Musicians MUST Overcome Cocooning
The Bureau of Labor Statistics has new figures that should send a chill down the spine of folks that want to start making more money as working musicians.
22% of Americans' "entertainment budget" now goes to cable and satellite TV, and another chunk of that budget goes to video games. Americans are having more fun at home and spending more time at home.
Guess where spending dropped? Movies. Clubs. Concerts.
If you still think that your "competition" is another local band playing across the street or even another band that's on the same bill as you, it's time to wake up.
Your competition is Grand Theft Auto. Your competition is Battlestar Galactica. Your competition is Netflix.
As a working musician, it's time for you to learn how to compete against physics. A body at rest tends to stay at rest, especially when there's a big plasma screen in front of it.
What will you do THIS WEEK to create an experience that's really worth going out for?
What will you do for your audience to make a show powerful enough to get out of the La-Z-Boy and into the car -- and bring friends?
Everything I've been writing about for the last five years is coming to a head. MySpace won't help you. Google won't help you. iTunes won't help you. Nothing "automated" will really help you until you've built that core audience of 1,000 people on your mailing list that have seen you live and agree you're worth spending time with.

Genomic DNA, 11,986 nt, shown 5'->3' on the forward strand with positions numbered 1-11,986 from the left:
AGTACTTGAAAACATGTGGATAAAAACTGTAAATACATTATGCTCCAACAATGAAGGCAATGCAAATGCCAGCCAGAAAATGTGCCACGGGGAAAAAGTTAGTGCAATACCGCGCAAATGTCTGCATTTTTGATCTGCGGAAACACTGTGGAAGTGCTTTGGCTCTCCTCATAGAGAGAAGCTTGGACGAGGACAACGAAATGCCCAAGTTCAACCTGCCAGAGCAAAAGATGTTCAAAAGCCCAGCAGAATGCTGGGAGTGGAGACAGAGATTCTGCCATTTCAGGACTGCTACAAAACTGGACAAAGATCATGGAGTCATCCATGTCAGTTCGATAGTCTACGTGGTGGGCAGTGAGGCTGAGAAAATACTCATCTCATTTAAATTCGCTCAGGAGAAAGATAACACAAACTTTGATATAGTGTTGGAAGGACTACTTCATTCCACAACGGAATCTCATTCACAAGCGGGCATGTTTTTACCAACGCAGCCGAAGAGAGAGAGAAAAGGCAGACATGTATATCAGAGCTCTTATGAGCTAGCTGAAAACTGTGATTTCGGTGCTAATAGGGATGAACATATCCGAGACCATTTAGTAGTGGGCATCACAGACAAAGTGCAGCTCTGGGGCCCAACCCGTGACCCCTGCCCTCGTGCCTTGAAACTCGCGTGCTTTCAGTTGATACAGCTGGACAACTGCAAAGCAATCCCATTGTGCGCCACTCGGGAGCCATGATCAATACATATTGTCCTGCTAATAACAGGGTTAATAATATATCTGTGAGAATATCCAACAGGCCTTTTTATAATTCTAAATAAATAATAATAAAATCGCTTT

What can you do this week to overcome the "cocooning" trend?
Connect with every band you share a bill with in the next month. What can you do TOGETHER to create unique, buzzworthy experiences for your shared audiences?
Slug it out with the Zone Strategy. Playing 12 times a month to audiences of 20-30 people will get you to that magic number of 1,000 fans faster than playing once a week to 50 people.
Understand your perfect audience. Don't wait for them to come to you -- get in front of them, even if that means you're the first band in your town to play an in-store at GameStop.
Our mission, as always, is to give you the tools and guidance to earn your living as a working musician. It's a hard road. Not everyone's cut out for it. With the right plan and the right world view, however, you can do it.
[P.S.: Before someone brings it up in the comments... are there ways you can make a living as a musician without playing live? Sure, but that path is at least 1,000 times harder. People build relationships with artists around experiences, not exposure. That's why it takes the average radio listener 90 spins to even form an opinion about a song, whereas people that stumble across subway buskers write to their friends about them.]